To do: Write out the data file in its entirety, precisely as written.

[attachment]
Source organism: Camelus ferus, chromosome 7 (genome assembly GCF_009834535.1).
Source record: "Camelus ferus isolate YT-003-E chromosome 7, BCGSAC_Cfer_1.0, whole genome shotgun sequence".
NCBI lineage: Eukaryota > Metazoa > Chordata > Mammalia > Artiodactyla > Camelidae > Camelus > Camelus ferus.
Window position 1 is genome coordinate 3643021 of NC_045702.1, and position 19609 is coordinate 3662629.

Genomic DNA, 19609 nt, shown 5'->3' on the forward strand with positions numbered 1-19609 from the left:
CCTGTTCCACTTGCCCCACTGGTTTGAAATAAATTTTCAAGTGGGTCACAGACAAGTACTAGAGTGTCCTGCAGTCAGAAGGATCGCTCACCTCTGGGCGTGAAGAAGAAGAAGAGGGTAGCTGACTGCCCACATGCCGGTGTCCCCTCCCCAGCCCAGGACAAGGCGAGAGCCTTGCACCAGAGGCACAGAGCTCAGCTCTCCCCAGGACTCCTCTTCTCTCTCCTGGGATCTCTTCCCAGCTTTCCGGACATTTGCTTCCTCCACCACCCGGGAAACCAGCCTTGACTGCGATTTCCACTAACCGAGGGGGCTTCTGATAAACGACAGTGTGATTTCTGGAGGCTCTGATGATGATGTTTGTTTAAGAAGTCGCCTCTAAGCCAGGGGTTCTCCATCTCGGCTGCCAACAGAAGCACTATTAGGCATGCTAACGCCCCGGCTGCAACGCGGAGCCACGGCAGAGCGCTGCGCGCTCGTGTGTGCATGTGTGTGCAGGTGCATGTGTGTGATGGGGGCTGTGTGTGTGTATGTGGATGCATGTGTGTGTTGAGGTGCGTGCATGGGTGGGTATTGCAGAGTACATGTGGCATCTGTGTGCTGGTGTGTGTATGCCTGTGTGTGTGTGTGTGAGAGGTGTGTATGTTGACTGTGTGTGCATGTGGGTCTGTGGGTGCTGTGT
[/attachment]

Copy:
Source organism: Camelus ferus, chromosome 7 (genome assembly GCF_009834535.1).
Source record: "Camelus ferus isolate YT-003-E chromosome 7, BCGSAC_Cfer_1.0, whole genome shotgun sequence".
NCBI lineage: Eukaryota > Metazoa > Chordata > Mammalia > Artiodactyla > Camelidae > Camelus > Camelus ferus.
Window position 1 is genome coordinate 3643021 of NC_045702.1, and position 19609 is coordinate 3662629.

Genomic DNA, 19609 nt, shown 5'->3' on the forward strand with positions numbered 1-19609 from the left:
CCTGTTCCACTTGCCCCACTGGTTTGAAATAAATTTTCAAGTGGGTCACAGACAAGTACTAGAGTGTCCTGCAGTCAGAAGGATCGCTCACCTCTGGGCGTGAAGAAGAAGAAGAGGGTAGCTGACTGCCCACATGCCGGTGTCCCCTCCCCAGCCCAGGACAAGGCGAGAGCCTTGCACCAGAGGCACAGAGCTCAGCTCTCCCCAGGACTCCTCTTCTCTCTCCTGGGATCTCTTCCCAGCTTTCCGGACATTTGCTTCCTCCACCACCCGGGAAACCAGCCTTGACTGCGATTTCCACTAACCGAGGGGGCTTCTGATAAACGACAGTGTGATTTCTGGAGGCTCTGATGATGATGTTTGTTTAAGAAGTCGCCTCTAAGCCAGGGGTTCTCCATCTCGGCTGCCAACAGAAGCACTATTAGGCATGCTAACGCCCCGGCTGCAACGCGGAGCCACGGCAGAGCGCTGCGCGCTCGTGTGTGCATGTGTGTGCAGGTGCATGTGTGTGATGGGGGCTGTGTGTGTGTATGTGGATGCATGTGTGTGTTGAGGTGCGTGCATGGGTGGGTATTGCAGAGTACATGTGGCATCTGTGTGCTGGTGTGTGTATGCCTGTGTGTGTGTGTGTGAGAGGTGTGTATGTTGACTGTGTGTGCATGTGGGTCTGTGGGTGCTGTGT